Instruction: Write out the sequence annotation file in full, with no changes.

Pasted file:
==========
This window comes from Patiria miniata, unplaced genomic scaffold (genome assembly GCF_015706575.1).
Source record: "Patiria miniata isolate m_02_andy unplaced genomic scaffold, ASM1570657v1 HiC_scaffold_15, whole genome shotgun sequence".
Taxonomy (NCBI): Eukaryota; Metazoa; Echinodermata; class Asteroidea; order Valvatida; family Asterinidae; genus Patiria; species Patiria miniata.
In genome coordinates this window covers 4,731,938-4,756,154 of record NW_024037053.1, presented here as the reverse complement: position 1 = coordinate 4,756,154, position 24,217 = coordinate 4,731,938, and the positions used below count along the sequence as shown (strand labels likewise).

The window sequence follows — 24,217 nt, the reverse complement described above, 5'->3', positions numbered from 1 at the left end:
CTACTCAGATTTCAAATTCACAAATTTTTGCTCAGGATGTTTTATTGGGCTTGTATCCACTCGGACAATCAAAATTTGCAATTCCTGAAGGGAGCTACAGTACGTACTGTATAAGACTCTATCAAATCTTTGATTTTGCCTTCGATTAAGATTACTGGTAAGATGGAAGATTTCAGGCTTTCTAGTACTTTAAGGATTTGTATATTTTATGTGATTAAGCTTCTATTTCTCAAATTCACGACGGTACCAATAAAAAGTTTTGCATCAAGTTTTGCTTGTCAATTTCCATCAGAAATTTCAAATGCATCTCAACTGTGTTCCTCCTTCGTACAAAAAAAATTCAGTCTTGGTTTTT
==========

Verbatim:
This window comes from Patiria miniata, unplaced genomic scaffold (genome assembly GCF_015706575.1).
Source record: "Patiria miniata isolate m_02_andy unplaced genomic scaffold, ASM1570657v1 HiC_scaffold_15, whole genome shotgun sequence".
Taxonomy (NCBI): Eukaryota; Metazoa; Echinodermata; class Asteroidea; order Valvatida; family Asterinidae; genus Patiria; species Patiria miniata.
In genome coordinates this window covers 4,731,938-4,756,154 of record NW_024037053.1, presented here as the reverse complement: position 1 = coordinate 4,756,154, position 24,217 = coordinate 4,731,938, and the positions used below count along the sequence as shown (strand labels likewise).

The window sequence follows — 24,217 nt, the reverse complement described above, 5'->3', positions numbered from 1 at the left end:
CTACTCAGATTTCAAATTCACAAATTTTTGCTCAGGATGTTTTATTGGGCTTGTATCCACTCGGACAATCAAAATTTGCAATTCCTGAAGGGAGCTACAGTACGTACTGTATAAGACTCTATCAAATCTTTGATTTTGCCTTCGATTAAGATTACTGGTAAGATGGAAGATTTCAGGCTTTCTAGTACTTTAAGGATTTGTATATTTTATGTGATTAAGCTTCTATTTCTCAAATTCACGACGGTACCAATAAAAAGTTTTGCATCAAGTTTTGCTTGTCAATTTCCATCAGAAATTTCAAATGCATCTCAACTGTGTTCCTCCTTCGTACAAAAAAAATTCAGTCTTGGTTTTT